16 Course Design and student centered learning learning. When objectives and assessments are misaligned, many students will focus their efforts on activities that will lead to good grades on assessments, rather than focusing their efforts on learning what we believe is important. There are many different types of activities that can be used to assess students proficiency on a given learning objective, and the same activity can be used to assess different objectives. To ensure more accurate assessment of student proficiencies, it is recommended that you use different kinds of activities so that students have multiple ways to practice and demonstrate their knowledge and skills. When deciding on what kind of assessment activities to use, it is helpful to keep in mind the following questions: What will the student s work on the activity (multiple choice answers, essays, project, presentation, etc) tell me about their level of competence on the targeted learning objectives? How will my assessment of their work help guide students practice and improve the quality of their work? How will the assessment outcomes for the class guide my teaching practice? 2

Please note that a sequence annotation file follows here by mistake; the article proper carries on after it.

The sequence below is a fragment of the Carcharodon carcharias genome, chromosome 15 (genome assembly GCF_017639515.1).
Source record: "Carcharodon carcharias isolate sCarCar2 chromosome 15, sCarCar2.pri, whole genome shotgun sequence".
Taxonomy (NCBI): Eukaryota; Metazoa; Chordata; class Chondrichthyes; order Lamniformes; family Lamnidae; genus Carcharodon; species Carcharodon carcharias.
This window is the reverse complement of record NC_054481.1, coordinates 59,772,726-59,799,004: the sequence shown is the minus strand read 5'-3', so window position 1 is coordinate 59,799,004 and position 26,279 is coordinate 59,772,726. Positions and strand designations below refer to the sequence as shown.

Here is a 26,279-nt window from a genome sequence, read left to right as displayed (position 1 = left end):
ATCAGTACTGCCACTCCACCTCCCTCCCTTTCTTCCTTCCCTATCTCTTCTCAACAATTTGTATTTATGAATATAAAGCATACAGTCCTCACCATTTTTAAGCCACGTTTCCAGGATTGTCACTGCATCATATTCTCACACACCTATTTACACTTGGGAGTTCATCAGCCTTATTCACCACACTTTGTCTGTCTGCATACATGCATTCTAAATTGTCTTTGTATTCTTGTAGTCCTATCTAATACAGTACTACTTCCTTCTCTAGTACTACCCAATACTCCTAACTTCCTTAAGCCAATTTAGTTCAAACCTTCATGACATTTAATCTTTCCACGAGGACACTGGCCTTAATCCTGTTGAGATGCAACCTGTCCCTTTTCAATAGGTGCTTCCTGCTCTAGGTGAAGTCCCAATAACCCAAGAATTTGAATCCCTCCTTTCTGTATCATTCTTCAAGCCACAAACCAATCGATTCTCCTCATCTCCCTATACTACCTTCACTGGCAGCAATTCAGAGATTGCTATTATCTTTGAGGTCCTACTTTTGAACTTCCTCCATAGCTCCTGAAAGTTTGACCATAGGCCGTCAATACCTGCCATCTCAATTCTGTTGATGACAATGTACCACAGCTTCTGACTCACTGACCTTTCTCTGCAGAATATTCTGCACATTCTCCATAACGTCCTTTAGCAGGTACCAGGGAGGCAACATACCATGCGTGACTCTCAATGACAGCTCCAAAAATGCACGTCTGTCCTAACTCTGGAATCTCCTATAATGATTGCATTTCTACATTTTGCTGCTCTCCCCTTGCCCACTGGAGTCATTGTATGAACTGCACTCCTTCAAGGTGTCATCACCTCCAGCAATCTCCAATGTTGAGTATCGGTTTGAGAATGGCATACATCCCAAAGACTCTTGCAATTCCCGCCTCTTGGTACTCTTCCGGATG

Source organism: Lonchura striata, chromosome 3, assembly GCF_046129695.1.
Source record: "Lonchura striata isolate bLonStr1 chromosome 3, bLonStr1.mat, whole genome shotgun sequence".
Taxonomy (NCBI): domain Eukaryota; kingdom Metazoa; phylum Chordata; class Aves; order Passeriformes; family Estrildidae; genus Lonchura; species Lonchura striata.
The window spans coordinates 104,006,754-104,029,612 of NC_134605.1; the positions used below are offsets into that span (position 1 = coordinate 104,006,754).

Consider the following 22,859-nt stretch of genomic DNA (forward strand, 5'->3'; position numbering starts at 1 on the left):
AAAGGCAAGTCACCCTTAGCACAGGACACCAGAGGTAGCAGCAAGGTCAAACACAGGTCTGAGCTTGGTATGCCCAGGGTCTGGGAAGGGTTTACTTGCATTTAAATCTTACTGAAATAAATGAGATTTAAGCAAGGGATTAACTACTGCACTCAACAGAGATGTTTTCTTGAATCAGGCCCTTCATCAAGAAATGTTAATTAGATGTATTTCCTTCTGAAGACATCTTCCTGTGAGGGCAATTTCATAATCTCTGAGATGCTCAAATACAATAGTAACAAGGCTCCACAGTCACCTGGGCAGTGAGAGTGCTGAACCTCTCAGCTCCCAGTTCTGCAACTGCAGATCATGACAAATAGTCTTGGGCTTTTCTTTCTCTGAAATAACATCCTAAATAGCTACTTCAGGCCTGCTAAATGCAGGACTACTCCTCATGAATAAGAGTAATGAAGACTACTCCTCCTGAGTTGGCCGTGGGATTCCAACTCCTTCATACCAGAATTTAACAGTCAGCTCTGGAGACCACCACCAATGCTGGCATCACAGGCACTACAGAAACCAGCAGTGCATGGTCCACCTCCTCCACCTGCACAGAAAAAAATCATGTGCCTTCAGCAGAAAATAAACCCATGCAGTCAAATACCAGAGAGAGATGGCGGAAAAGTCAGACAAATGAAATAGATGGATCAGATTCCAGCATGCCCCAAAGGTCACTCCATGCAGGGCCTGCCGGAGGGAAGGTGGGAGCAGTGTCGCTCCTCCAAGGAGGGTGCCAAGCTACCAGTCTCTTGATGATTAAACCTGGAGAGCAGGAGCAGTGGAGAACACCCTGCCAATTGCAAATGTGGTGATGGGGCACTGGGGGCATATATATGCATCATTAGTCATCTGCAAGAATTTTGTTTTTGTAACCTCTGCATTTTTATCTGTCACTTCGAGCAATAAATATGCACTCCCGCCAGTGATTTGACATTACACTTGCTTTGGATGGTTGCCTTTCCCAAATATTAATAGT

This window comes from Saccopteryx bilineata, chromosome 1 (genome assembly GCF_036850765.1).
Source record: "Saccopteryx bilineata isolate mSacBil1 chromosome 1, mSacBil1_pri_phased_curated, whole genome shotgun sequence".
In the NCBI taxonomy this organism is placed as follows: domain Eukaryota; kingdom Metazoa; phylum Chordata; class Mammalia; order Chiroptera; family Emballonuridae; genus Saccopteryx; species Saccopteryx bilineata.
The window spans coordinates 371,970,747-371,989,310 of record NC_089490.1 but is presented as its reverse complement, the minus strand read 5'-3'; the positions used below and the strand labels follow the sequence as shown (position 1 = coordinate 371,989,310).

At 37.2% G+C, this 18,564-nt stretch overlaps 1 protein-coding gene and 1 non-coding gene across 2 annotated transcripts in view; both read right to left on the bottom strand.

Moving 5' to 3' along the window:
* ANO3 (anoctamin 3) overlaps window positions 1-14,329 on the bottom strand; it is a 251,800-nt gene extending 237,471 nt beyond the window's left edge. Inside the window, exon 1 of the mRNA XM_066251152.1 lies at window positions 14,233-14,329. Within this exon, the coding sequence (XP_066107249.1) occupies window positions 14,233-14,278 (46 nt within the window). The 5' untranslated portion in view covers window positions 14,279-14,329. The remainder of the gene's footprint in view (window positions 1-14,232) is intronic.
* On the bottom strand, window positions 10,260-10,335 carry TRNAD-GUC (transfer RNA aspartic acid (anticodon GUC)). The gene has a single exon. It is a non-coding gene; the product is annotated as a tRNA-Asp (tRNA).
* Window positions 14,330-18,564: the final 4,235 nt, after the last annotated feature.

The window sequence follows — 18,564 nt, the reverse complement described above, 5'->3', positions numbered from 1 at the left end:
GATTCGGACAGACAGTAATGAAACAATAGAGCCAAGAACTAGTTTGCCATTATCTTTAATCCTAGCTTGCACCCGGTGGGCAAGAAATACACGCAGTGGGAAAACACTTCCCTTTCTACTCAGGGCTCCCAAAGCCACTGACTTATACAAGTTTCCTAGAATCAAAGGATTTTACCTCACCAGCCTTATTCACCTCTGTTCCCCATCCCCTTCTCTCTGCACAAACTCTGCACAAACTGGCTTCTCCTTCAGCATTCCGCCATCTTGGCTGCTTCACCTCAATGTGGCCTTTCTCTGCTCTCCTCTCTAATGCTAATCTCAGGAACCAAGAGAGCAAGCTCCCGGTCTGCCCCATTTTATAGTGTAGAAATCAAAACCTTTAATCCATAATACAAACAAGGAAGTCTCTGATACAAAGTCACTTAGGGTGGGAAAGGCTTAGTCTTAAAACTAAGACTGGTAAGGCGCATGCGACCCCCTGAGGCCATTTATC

17 Course Design and student centered learning What do well-aligned assessments look like? Type of learning objective Recall Recognize Identify Interpret Exemplify Classify Summarize Infer Compare Explain Apply Execute Implement Analyze Differentiate Organize Attribute Evaluate Check Critique Assess Create Generate Plan Produce Design Examples of appropriate assessments Objective test items such as fill-in-the-blank, matching, labeling, or multiplechoice questions that require students to: recall or recognize terms, facts, and concepts Activities such as papers, exams, problem sets, class discussions, or concept maps that require students to: summarize readings, films, or speeches compare and contrast two or more theories, events, or processes classify or categorize cases, elements, or events using established criteria paraphrase documents or speeches find or identify examples or illustrations of a concept or principle Activities such as problem sets, performances, labs, prototyping, or simulations that require students to: use procedures to solve or complete familiar or unfamiliar tasks determine which procedure(s) are most appropriate for a given task Activities such as case studies, critiques, labs, papers, projects, debates, or concept maps that require students to: discriminate or select relevant and irrelevant parts determine how elements function together determine bias, values, or underlying intent in presented material Activities such as journals, diaries, critiques, problem sets, product reviews, or studies that require students to: test, monitor, judge, or critique readings, performances, or products against established criteria or standards Activities such as research projects, musical compositions, performances, essays, business plans, website designs, or set designs that require students to: make, build, design or generate something new *Adaptation from Bloom s Taxonomy and materials of Carnegie Mellon 3